Browsing Journal of Range Management, Volume 37, Number 2 (March 1984) by Issue Date
Now showing items 21-22 of 22
Effects of Soil Disturbance on Plant Succession and Levels of Mycorrhizal Fungi in a Sagebrush-Grassland CommunityA 5-year study was conducted to determine the effects of soil disturbance on plant succession and the relationship between plant succession and mycorrhizal inoculum potential (MIP) in a big sagebrush-grassland vegetation type. Disturbed plots, consisting of 4 levels of soil disturbance, were established in 1976, 1977, and 1979 to evaluate environmental fluctuations. Perennial grass canopy cover and aboveground biomass production were positively correlated with MIP and negatively correlated with disturbance treatments. Annual forb canopy cover (primarily nonmycorrhizal species) and aboveground biomass were negatively correlated with MIP and positively correlated with level of soil disturbance. Weather fluctuations had a greater effect on annual plants than perennial plants after the perennial species were established. MIP values appeared to be a general indicator of the type and rate of plant succession that will evolve following soil disturbance.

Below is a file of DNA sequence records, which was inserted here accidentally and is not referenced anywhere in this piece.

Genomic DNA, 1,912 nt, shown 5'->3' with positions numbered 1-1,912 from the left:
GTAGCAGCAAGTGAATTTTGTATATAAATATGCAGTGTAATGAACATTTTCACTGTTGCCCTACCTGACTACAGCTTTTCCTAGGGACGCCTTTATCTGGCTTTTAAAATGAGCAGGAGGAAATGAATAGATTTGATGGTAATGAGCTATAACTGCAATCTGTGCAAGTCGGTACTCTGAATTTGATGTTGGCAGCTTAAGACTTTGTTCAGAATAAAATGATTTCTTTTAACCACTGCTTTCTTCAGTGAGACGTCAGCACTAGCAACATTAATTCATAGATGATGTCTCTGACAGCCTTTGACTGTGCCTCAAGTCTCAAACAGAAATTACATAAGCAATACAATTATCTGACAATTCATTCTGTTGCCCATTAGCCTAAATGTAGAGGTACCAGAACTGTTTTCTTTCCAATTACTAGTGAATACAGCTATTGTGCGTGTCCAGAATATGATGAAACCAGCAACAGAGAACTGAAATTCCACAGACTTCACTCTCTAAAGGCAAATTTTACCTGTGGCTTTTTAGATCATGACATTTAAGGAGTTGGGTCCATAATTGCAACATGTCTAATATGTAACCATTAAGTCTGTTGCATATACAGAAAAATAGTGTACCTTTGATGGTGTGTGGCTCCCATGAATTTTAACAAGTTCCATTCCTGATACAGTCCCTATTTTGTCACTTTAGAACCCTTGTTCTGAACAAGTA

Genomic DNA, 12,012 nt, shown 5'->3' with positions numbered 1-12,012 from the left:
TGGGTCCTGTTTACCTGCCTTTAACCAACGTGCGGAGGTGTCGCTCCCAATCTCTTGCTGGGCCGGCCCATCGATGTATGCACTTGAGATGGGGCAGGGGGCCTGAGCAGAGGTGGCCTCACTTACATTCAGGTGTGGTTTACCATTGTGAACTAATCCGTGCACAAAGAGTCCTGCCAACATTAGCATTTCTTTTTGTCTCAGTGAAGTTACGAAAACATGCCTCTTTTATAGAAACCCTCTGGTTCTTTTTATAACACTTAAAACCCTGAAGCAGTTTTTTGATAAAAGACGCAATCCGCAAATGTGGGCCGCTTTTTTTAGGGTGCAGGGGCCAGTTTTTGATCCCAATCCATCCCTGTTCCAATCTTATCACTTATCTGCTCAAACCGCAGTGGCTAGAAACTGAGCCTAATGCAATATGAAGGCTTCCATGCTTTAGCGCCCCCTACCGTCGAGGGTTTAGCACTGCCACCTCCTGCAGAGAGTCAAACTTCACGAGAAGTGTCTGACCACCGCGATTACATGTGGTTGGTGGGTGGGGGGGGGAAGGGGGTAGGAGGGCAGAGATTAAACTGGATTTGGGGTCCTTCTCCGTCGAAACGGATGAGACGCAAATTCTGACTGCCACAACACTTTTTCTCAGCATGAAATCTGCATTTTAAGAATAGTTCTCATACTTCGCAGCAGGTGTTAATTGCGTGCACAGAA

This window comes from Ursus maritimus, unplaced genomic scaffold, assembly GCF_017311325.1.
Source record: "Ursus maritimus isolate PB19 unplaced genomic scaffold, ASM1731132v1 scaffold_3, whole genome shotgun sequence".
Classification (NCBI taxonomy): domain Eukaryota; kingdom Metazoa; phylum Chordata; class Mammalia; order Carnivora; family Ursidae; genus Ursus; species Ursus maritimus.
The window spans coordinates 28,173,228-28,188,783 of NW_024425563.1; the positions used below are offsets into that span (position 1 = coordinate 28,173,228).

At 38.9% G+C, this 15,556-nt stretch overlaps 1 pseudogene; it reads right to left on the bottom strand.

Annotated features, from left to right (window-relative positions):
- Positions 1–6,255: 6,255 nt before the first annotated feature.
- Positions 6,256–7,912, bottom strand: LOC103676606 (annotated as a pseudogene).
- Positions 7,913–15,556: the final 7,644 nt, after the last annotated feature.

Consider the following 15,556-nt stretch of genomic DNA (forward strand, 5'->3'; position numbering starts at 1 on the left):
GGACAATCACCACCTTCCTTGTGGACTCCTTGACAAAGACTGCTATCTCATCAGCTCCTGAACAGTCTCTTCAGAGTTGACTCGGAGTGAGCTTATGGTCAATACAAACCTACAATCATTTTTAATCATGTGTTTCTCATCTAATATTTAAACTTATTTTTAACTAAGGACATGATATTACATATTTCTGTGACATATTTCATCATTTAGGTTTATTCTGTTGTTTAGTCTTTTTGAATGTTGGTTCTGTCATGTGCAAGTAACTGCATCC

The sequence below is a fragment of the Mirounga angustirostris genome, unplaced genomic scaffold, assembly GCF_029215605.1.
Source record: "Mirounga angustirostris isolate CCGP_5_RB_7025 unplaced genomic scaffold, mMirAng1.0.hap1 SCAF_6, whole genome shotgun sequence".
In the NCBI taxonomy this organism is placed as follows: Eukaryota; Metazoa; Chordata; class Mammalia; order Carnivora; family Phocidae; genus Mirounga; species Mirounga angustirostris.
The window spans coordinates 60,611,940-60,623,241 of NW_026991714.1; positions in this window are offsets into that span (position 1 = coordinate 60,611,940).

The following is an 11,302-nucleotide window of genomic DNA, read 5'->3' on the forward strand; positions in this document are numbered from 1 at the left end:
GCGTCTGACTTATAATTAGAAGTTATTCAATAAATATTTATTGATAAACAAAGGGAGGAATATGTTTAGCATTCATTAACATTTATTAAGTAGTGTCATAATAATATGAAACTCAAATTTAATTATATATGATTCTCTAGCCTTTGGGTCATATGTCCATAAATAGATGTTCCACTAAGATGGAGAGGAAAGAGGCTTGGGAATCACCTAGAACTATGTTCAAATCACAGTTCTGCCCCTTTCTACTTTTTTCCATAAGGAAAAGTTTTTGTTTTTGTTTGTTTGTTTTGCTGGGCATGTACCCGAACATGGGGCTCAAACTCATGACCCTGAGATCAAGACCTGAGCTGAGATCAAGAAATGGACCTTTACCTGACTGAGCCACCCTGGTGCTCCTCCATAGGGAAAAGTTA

Lightning Fires in North Dakota Grasslands and in Pine-Savannah Lands of South Dakota and MontanaLightning strike fires which occurred between 1940 and 1981 were studied in mixed-grass prairie grasslands and in pine-savanna lands in the Northern Great Plains region. A majority (73%) of ignitions occurred during July and August, while a lesser number was recorded in April, May, June, and September. The April-September period is also the average time of the freeze-free period and approximates the average distribution period for thunder-storm activity in this region. The area burned by each of 293 lightning fires (most of which were suppressed) ranged from 0.004-1158.3 ha (mean = 10.8 ha). The frequency of lightning fires in mixed-grass prairie grasslands averaged 6.0/yr per 10,000 km2 in eastern North Dakota, 22.4/yr per 10,000 km2 in southcentral North Dakota, 24.7/yr per 10,000 km2 in western North Dakota, and 91.7/yr per 10,000 km2 in pine-savanna lands in northwestern South Dakota and southeastern Montana. The ecological role of lightning-set fires is discussed relative to the development of resource research and management plans and to the interpretation of historical records of natural fire occurrence in the Northern Great Plains region.